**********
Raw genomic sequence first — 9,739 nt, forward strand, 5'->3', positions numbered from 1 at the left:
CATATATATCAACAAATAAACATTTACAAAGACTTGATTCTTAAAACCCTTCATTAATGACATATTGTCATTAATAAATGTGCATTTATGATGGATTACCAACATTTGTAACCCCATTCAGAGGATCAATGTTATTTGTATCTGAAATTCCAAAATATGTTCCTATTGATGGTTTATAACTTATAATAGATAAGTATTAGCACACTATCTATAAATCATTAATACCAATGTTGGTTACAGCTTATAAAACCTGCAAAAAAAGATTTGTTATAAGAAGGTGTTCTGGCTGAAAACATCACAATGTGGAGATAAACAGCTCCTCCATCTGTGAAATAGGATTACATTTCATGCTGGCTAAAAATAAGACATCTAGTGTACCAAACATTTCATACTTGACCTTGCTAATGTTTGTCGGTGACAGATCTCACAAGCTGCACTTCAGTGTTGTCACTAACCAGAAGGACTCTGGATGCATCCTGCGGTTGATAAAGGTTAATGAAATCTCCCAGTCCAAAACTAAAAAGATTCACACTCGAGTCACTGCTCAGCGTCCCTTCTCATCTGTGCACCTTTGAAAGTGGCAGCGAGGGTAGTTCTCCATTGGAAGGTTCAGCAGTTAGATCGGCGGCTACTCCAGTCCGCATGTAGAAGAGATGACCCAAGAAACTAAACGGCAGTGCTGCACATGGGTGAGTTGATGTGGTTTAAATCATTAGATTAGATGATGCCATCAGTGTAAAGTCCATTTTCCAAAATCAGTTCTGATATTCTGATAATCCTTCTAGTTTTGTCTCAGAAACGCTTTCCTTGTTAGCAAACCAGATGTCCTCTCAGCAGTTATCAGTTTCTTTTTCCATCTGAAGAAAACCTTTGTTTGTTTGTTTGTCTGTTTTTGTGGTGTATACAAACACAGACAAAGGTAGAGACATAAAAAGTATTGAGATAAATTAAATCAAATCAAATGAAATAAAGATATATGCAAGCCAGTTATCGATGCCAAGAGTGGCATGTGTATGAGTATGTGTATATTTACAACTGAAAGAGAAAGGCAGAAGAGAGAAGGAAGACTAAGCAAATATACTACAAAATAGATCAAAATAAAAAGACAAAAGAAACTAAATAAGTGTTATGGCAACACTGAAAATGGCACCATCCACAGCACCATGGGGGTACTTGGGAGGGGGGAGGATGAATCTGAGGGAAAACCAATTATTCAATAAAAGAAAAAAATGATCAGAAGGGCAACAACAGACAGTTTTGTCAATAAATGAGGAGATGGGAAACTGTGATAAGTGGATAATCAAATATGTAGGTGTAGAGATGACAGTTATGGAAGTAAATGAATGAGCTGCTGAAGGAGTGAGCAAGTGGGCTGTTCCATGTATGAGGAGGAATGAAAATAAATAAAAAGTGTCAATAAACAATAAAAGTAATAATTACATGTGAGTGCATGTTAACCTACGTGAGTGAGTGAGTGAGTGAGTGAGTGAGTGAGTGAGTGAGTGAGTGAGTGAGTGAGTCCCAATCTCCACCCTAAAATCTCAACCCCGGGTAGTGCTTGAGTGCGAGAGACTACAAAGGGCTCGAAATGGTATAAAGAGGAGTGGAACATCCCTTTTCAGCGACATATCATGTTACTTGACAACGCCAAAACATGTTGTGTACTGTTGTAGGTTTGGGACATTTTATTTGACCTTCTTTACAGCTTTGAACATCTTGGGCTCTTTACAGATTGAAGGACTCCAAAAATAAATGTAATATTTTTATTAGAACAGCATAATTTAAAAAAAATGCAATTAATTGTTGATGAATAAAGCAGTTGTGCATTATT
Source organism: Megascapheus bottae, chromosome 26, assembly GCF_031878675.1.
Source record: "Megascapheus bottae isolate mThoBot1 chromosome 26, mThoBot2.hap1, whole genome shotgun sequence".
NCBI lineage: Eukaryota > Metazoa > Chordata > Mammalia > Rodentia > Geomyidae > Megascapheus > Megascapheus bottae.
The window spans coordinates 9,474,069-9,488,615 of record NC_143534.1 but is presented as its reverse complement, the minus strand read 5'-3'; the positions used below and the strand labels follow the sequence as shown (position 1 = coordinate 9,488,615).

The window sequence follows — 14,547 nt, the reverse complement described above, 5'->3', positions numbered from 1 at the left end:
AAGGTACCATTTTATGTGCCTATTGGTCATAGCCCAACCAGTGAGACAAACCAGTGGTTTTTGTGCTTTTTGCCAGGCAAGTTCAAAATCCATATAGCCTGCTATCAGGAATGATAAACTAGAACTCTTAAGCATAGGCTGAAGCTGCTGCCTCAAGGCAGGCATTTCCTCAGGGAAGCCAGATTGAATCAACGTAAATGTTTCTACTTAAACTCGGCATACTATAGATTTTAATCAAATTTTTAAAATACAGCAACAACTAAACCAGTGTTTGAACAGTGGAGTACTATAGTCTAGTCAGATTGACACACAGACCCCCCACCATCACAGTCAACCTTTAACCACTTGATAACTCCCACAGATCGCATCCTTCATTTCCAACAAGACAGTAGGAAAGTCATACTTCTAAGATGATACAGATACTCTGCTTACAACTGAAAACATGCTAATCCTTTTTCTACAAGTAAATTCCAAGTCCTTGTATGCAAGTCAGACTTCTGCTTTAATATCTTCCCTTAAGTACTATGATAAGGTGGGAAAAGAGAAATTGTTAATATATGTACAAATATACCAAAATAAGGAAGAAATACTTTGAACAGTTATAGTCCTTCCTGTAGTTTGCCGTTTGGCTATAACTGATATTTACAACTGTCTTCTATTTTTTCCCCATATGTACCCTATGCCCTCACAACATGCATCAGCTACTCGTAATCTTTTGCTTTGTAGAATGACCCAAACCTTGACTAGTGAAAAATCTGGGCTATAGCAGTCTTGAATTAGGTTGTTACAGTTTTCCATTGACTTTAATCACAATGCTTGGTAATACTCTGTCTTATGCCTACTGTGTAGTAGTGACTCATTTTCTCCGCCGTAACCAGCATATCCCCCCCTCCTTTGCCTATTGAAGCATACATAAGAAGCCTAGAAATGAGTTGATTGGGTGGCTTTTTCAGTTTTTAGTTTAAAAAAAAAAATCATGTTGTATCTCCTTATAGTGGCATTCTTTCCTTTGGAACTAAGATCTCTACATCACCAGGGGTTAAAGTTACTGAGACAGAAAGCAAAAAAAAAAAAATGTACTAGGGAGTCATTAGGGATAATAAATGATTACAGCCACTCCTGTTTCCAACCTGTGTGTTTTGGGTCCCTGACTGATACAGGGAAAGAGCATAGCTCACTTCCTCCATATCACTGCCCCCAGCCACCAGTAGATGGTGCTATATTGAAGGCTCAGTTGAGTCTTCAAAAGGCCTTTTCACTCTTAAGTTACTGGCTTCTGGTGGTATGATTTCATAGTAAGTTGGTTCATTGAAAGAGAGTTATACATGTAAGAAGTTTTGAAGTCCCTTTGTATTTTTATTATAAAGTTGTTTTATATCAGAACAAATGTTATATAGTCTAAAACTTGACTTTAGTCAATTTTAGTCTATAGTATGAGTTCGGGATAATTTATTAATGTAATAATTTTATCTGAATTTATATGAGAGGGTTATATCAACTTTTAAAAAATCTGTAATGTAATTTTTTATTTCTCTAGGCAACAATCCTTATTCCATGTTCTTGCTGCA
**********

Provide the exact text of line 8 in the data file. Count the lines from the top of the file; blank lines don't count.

AAGGTACCATTTTATGTGCCTATTGGTCATAGCCCAACCAGTGAGACAAACCAGTGGTTTTTGTGCTTTTTGCCAGGCAAGTTCAAAATCCATATAGCCTGCTATCAGGAATGATAAACTAGAACTCTTAAGCATAGGCTGAAGCTGCTGCCTCAAGGCAGGCATTTCCTCAGGGAAGCCAGATTGAATCAACGTAAATGTTTCTACTTAAACTCGGCATACTATAGATTTTAATCAAATTTTTAAAATACAGCAACAACTAAACCAGTGTTTGAACAGTGGAGTACTATAGTCTAGTCAGATTGACACACAGACCCCCCACCATCACAGTCAACCTTTAACCACTTGATAACTCCCACAGATCGCATCCTTCATTTCCAACAAGACAGTAGGAAAGTCATACTTCTAAGATGATACAGATACTCTGCTTACAACTGAAAACATGCTAATCCTTTTTCTACAAGTAAATTCCAAGTCCTTGTATGCAAGTCAGACTTCTGCTTTAATATCTTCCCTTAAGTACTATGATAAGGTGGGAAAAGAGAAATTGTTAATATATGTACAAATATACCAAAATAAGGAAGAAATACTTTGAACAGTTATAGTCCTTCCTGTAGTTTGCCGTTTGGCTATAACTGATATTTACAACTGTCTTCTATTTTTTCCCCATATGTACCCTATGCCCTCACAACATGCATCAGCTACTCGTAATCTTTTGCTTTGTAGAATGACCCAAACCTTGACTAGTGAAAAATCTGGGCTATAGCAGTCTTGAATTAGGTTGTTACAGTTTTCCATTGACTTTAATCACAATGCTTGGTAATACTCTGTCTTATGCCTACTGTGTAGTAGTGACTCATTTTCTCCGCCGTAACCAGCATATCCCCCCCTCCTTTGCCTATTGAAGCATACATAAGAAGCCTAGAAATGAGTTGATTGGGTGGCTTTTTCAGTTTTTAGTTTAAAAAAAAAAATCATGTTGTATCTCCTTATAGTGGCATTCTTTCCTTTGGAACTAAGATCTCTACATCACCAGGGGTTAAAGTTACTGAGACAGAAAGCAAAAAAAAAAAAATGTACTAGGGAGTCATTAGGGATAATAAATGATTACAGCCACTCCTGTTTCCAACCTGTGTGTTTTGGGTCCCTGACTGATACAGGGAAAGAGCATAGCTCACTTCCTCCATATCACTGCCCCCAGCCACCAGTAGATGGTGCTATATTGAAGGCTCAGTTGAGTCTTCAAAAGGCCTTTTCACTCTTAAGTTACTGGCTTCTGGTGGTATGATTTCATAGTAAGTTGGTTCATTGAAAGAGAGTTATACATGTAAGAAGTTTTGAAGTCCCTTTGTATTTTTATTATAAAGTTGTTTTATATCAGAACAAATGTTATATAGTCTAAAACTTGACTTTAGTCAATTTTAGTCTATAGTATGAGTTCGGGATAATTTATTAATGTAATAATTTTATCTGAATTTATATGAGAGGGTTATATCAACTTTTAAAAAATCTGTAATGTAATTTTTTATTTCTCTAGGCAACAATCCTTATTCCATGTTCTTGCTGCA